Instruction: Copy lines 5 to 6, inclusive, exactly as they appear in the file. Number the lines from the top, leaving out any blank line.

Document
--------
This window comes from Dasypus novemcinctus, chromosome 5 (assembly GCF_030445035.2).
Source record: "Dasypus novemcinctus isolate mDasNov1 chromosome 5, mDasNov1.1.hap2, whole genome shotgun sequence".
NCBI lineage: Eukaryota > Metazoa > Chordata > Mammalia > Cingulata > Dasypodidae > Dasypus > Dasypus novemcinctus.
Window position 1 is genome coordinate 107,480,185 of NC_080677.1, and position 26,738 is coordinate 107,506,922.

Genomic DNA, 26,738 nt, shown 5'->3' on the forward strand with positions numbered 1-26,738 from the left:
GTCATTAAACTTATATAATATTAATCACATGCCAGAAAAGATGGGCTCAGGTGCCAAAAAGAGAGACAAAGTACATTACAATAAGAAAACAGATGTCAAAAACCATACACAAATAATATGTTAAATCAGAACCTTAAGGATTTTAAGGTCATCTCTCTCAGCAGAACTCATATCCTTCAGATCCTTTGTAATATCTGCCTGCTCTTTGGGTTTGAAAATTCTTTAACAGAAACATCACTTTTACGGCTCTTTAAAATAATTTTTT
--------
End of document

Genomic DNA, 26,738 nt, shown 5'->3' on the forward strand with positions numbered 1-26,738 from the left:
GTCATTAAACTTATATAATATTAATCACATGCCAGAAAAGATGGGCTCAGGTGCCAAAAAGAGAGACAAAGTACATTACAATAAGAAAACAGATGTCAAAAACCATACACAAATAATATGTTAAATCAGAACCTTAAGGATTTTAAGGTCATCTCTCTCAGCAGAACTCATATCCTTCAGATCCTTTGTAATATCTGCCTGCTCTTTGGGTTTGAAAATTCTTTAACAGAAACATCACTTTTACGGCTCTTTAAAATAATTTTTT